Steam and its parent company. Valve, are always looking for ways to improve their system. Rather than just resting on their laurels and sitting back while the money comes in, the company actively tries to make their platform better for all. This past year, those changes have often come in the form of new ways to understand game reviews. Steam has made some changes to address review bombing. It also now requires reviewers to own the game in question before they can leave their thoughts. It's clear that some other changes might be coming in the future, after a recent revelation.
Insel Games was actually caught in the middle of some shady dealings. The revelation began when a “leaked” email was posted to Reddit from the company's CEO. Amidst a vast amount of spelling and grammatical errors was a request for employees to buy and/or leave a review for one of their games, Wild Busters. One section in particular read, “I had send an email earlier but I was told that some of you announced to colleagues that you do not want to make a purchase of the game and/or a review. Frankly, this leaves me pretty disappointed.” This can only be seen as an attempt to inflate sales statistics and to draw in more buyers with good review scores.
The CEO's wording was rather unfortunate, as it was clearly and strongly asking employees to commit to a clear conflict of interest. “Of course I cannot force you to write a review (let alone tell you what to write) – but I should not have to. Neglecting the importance of reviews will ultimately cost jobs. If WB fails, Insel fails, IME fails and then we all will have no job next year.” The email went on to say, “So I am asking you either of do the following: buy the game [Wild Busters] and present me the receipt until Friday night for which (together with a claim form) you will be re-imbursed within 24h or explain to me tomorrow why you do not wish to to this.” Clearly, employees of a company should not be buying their own game just to write a review. Those reviews in and of themselves would be a major conflict of interest and could not be taken seriously without considering the chance for bias.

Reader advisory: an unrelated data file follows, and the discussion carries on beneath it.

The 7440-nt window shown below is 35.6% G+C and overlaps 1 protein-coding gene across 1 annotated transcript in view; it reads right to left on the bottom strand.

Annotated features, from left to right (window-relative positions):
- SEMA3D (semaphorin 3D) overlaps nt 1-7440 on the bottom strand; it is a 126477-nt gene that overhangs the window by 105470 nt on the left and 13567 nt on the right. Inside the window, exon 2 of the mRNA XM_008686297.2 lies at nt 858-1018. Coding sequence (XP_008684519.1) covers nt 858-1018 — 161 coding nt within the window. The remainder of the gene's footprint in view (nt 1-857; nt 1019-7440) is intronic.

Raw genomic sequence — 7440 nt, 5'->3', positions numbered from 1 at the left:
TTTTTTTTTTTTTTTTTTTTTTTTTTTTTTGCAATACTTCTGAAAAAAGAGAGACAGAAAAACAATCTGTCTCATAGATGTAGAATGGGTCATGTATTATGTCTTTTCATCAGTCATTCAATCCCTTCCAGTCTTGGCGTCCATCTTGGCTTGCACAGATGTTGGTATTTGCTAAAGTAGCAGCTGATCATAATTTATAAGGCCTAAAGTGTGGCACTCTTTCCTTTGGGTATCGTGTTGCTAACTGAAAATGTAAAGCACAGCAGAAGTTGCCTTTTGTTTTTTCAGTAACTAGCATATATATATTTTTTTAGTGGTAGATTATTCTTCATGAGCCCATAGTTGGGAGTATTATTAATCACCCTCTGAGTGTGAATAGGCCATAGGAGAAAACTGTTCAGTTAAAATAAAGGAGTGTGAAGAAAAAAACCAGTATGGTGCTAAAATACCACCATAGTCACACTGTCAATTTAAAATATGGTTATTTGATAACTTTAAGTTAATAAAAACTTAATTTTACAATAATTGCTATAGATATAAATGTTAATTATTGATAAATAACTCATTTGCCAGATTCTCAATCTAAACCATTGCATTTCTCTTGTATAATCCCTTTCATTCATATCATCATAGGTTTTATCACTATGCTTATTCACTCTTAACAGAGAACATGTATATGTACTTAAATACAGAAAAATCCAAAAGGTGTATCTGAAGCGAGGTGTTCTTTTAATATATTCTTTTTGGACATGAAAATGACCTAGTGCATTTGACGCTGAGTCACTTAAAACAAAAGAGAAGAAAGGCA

After that email was posted to Reddit, gained a decent amount of attention and was reported to Steam, Valve released a statement. It said that they had since done their own investigation of Insel Games and realized the company had multiple accounts being used to leave positive reviews on their own titles. It was due to this that Valve decided to cut ties with Insel Games. The company's page and games are no longer available to view on Steam. Anyone who previously purchased or otherwise owned anything from Insel Games will still be able to access and play it from their library.
Insel Games actually released a statement of their own after all this. They claimed that the email was meant to rally employees into sharing the game with their family and friends. Apparently, asking your employees to write reviews for your game is actually code for, “Tell your friends and family to review this!” I don't know about all of you, but I'm not buying it. The post-Steam partnership ending statement from Insel Games went on to explain that they will continue to support their games (Guardians of Ember and Wild Buster), with the hope that they will reclaim the trust of both fans and Valve.
It remains to be seen as to whether or not that trust will ever be regained. But the situation as a whole still reveals a seedy underbelly to Steam that the platform and its users need to be aware of. I'd like to think the Insel Games/Wild Buster scandal is a Steam rarity. I would hope that most companies are not stooping to such lows. However, it is good to have the knowledge that it could happen.
It's only now that Steam can take steps into preventing this from happening. Perhaps we're headed towards an era of Steam accounts needing verification, like Facebook, before they can be considered a real person. If that step was taken, then this sort of thing wouldn't happen as much. If a company can't create multiple accounts to leave fluffed reviews, then we'll have better representation of honest scores for games.
What do you think? How could Steam change in order to prevent this from happening again? I'd love to hear your thoughts in the comments!